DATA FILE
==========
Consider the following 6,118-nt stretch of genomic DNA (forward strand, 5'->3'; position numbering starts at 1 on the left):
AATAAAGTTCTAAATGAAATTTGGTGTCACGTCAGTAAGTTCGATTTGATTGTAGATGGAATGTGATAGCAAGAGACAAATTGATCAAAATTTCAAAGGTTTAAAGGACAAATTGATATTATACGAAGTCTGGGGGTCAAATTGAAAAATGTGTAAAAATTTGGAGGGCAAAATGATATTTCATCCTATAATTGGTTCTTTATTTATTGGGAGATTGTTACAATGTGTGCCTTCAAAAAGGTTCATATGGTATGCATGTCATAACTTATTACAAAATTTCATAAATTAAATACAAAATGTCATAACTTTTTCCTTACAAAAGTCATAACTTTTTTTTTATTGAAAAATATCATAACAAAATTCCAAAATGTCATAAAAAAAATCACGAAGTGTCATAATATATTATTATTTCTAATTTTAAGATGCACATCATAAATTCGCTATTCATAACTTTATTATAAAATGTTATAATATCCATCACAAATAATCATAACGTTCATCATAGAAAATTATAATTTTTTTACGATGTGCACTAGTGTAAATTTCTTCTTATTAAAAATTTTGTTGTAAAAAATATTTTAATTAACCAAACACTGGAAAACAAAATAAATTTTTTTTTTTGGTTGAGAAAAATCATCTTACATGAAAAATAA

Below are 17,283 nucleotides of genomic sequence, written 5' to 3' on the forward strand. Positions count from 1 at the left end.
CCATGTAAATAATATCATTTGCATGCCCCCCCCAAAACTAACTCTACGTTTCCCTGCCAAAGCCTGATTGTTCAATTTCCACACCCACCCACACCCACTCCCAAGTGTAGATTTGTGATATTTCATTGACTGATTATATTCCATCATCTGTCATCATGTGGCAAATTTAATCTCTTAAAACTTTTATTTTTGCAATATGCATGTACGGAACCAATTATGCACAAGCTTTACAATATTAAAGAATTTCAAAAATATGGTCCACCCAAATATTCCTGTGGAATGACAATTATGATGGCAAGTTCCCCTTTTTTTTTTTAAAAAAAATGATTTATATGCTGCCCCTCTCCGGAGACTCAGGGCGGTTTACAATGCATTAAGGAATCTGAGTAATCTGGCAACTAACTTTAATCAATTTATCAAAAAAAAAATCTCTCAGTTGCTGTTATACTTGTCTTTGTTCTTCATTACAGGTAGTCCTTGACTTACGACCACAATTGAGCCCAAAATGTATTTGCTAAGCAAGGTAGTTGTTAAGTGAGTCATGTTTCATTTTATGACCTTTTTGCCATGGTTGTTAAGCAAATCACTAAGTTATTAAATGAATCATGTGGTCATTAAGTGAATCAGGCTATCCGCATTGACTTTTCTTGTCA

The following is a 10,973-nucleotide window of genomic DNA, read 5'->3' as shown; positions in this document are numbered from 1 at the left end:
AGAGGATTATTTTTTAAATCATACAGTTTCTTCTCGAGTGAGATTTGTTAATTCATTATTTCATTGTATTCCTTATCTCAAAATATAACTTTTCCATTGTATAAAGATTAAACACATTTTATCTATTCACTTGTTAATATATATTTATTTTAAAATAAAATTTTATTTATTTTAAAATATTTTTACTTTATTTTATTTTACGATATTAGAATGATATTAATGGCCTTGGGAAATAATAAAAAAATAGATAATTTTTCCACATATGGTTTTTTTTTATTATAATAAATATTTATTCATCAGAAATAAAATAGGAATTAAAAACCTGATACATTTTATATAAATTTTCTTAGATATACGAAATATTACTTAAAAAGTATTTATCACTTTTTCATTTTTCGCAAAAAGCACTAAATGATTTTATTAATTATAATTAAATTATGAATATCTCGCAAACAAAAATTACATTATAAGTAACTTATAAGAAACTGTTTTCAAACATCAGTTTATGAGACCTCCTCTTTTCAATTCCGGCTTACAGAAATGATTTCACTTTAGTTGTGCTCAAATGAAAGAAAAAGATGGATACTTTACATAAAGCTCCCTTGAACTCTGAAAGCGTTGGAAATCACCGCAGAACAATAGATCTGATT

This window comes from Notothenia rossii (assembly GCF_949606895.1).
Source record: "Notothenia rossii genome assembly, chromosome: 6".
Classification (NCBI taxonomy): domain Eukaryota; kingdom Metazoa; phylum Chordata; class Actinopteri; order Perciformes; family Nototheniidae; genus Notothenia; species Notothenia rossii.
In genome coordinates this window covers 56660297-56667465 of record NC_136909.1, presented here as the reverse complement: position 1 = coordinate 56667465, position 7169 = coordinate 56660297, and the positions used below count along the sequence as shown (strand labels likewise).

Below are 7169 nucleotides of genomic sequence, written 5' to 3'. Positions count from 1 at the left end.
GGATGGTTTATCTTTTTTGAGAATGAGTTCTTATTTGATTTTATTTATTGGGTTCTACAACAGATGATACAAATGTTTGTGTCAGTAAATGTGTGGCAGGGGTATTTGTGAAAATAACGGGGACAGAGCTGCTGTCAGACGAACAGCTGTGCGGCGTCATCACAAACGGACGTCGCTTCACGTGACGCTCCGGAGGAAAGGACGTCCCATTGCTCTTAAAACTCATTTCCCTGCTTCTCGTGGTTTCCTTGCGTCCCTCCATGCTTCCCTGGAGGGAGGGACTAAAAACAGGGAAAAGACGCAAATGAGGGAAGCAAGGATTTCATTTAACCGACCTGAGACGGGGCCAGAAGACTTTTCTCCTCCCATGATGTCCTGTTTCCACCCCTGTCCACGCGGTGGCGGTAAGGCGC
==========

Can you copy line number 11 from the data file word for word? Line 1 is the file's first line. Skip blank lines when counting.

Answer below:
Below are 7169 nucleotides of genomic sequence, written 5' to 3'. Positions count from 1 at the left end.